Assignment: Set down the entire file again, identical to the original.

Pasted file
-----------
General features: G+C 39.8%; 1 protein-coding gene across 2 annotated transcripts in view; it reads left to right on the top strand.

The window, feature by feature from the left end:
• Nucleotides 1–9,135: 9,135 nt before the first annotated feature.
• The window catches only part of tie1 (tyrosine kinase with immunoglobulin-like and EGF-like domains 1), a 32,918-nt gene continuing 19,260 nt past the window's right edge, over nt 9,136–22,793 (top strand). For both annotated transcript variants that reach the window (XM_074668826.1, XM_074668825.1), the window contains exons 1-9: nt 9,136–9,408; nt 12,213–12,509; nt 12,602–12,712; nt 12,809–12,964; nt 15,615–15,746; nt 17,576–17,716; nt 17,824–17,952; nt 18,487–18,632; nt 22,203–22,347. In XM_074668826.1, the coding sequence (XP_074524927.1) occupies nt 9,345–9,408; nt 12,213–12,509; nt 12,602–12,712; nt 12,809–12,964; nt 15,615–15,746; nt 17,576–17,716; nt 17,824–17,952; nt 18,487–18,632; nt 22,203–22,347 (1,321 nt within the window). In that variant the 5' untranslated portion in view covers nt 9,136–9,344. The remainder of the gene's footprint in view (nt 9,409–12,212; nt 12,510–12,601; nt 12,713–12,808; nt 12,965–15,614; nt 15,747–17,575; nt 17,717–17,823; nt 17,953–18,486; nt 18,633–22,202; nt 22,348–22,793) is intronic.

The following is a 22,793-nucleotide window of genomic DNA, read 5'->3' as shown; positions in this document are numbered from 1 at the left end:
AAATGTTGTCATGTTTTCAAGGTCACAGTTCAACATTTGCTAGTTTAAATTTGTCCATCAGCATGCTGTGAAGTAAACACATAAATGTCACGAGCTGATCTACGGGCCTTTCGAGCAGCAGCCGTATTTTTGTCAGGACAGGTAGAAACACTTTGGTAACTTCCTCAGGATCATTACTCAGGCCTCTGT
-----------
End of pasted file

General features: G+C 39.8%; 1 protein-coding gene across 2 annotated transcripts in view; it reads left to right on the top strand.

The window, feature by feature from the left end:
• Nucleotides 1–9,135: 9,135 nt before the first annotated feature.
• The window catches only part of tie1 (tyrosine kinase with immunoglobulin-like and EGF-like domains 1), a 32,918-nt gene continuing 19,260 nt past the window's right edge, over nt 9,136–22,793 (top strand). For both annotated transcript variants that reach the window (XM_074668826.1, XM_074668825.1), the window contains exons 1-9: nt 9,136–9,408; nt 12,213–12,509; nt 12,602–12,712; nt 12,809–12,964; nt 15,615–15,746; nt 17,576–17,716; nt 17,824–17,952; nt 18,487–18,632; nt 22,203–22,347. In XM_074668826.1, the coding sequence (XP_074524927.1) occupies nt 9,345–9,408; nt 12,213–12,509; nt 12,602–12,712; nt 12,809–12,964; nt 15,615–15,746; nt 17,576–17,716; nt 17,824–17,952; nt 18,487–18,632; nt 22,203–22,347 (1,321 nt within the window). In that variant the 5' untranslated portion in view covers nt 9,136–9,344. The remainder of the gene's footprint in view (nt 9,409–12,212; nt 12,510–12,601; nt 12,713–12,808; nt 12,965–15,614; nt 15,747–17,575; nt 17,717–17,823; nt 17,953–18,486; nt 18,633–22,202; nt 22,348–22,793) is intronic.

The following is a 22,793-nucleotide window of genomic DNA, read 5'->3' as shown; positions in this document are numbered from 1 at the left end:
AAATGTTGTCATGTTTTCAAGGTCACAGTTCAACATTTGCTAGTTTAAATTTGTCCATCAGCATGCTGTGAAGTAAACACATAAATGTCACGAGCTGATCTACGGGCCTTTCGAGCAGCAGCCGTATTTTTGTCAGGACAGGTAGAAACACTTTGGTAACTTCCTCAGGATCATTACTCAGGCCTCTGT